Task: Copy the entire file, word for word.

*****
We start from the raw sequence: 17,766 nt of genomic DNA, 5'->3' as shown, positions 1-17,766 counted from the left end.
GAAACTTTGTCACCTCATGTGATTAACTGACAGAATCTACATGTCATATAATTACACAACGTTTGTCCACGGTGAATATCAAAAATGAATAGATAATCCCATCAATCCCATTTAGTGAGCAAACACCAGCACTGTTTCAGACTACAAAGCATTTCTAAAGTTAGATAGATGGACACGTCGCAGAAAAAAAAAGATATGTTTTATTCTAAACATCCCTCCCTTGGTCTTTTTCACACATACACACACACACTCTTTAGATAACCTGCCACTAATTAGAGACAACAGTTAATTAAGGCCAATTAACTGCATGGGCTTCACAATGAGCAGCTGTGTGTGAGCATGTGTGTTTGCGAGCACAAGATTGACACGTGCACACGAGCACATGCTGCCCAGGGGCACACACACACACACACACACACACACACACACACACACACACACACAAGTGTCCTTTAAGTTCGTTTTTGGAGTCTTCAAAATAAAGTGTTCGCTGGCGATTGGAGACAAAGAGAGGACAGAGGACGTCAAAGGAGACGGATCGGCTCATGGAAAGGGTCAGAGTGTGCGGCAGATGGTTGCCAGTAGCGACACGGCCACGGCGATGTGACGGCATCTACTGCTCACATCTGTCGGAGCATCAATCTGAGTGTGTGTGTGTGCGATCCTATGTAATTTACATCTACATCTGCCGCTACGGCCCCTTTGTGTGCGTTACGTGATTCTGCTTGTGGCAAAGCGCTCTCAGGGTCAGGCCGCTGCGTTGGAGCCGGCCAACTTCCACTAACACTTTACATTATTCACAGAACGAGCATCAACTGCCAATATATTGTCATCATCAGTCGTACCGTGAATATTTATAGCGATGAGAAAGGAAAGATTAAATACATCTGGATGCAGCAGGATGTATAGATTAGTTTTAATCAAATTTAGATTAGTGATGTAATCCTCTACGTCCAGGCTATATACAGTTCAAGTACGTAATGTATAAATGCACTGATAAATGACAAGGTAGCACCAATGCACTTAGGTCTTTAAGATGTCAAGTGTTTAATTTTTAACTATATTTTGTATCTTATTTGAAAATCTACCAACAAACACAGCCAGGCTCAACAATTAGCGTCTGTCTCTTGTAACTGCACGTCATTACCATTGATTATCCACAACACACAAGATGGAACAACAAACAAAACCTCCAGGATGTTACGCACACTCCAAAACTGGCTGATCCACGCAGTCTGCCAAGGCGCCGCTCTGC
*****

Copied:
We start from the raw sequence: 17,766 nt of genomic DNA, 5'->3' as shown, positions 1-17,766 counted from the left end.
GAAACTTTGTCACCTCATGTGATTAACTGACAGAATCTACATGTCATATAATTACACAACGTTTGTCCACGGTGAATATCAAAAATGAATAGATAATCCCATCAATCCCATTTAGTGAGCAAACACCAGCACTGTTTCAGACTACAAAGCATTTCTAAAGTTAGATAGATGGACACGTCGCAGAAAAAAAAAGATATGTTTTATTCTAAACATCCCTCCCTTGGTCTTTTTCACACATACACACACACACTCTTTAGATAACCTGCCACTAATTAGAGACAACAGTTAATTAAGGCCAATTAACTGCATGGGCTTCACAATGAGCAGCTGTGTGTGAGCATGTGTGTTTGCGAGCACAAGATTGACACGTGCACACGAGCACATGCTGCCCAGGGGCACACACACACACACACACACACACACACACACACACACACACACACAAGTGTCCTTTAAGTTCGTTTTTGGAGTCTTCAAAATAAAGTGTTCGCTGGCGATTGGAGACAAAGAGAGGACAGAGGACGTCAAAGGAGACGGATCGGCTCATGGAAAGGGTCAGAGTGTGCGGCAGATGGTTGCCAGTAGCGACACGGCCACGGCGATGTGACGGCATCTACTGCTCACATCTGTCGGAGCATCAATCTGAGTGTGTGTGTGTGCGATCCTATGTAATTTACATCTACATCTGCCGCTACGGCCCCTTTGTGTGCGTTACGTGATTCTGCTTGTGGCAAAGCGCTCTCAGGGTCAGGCCGCTGCGTTGGAGCCGGCCAACTTCCACTAACACTTTACATTATTCACAGAACGAGCATCAACTGCCAATATATTGTCATCATCAGTCGTACCGTGAATATTTATAGCGATGAGAAAGGAAAGATTAAATACATCTGGATGCAGCAGGATGTATAGATTAGTTTTAATCAAATTTAGATTAGTGATGTAATCCTCTACGTCCAGGCTATATACAGTTCAAGTACGTAATGTATAAATGCACTGATAAATGACAAGGTAGCACCAATGCACTTAGGTCTTTAAGATGTCAAGTGTTTAATTTTTAACTATATTTTGTATCTTATTTGAAAATCTACCAACAAACACAGCCAGGCTCAACAATTAGCGTCTGTCTCTTGTAACTGCACGTCATTACCATTGATTATCCACAACACACAAGATGGAACAACAAACAAAACCTCCAGGATGTTACGCACACTCCAAAACTGGCTGATCCACGCAGTCTGCCAAGGCGCCGCTCTGC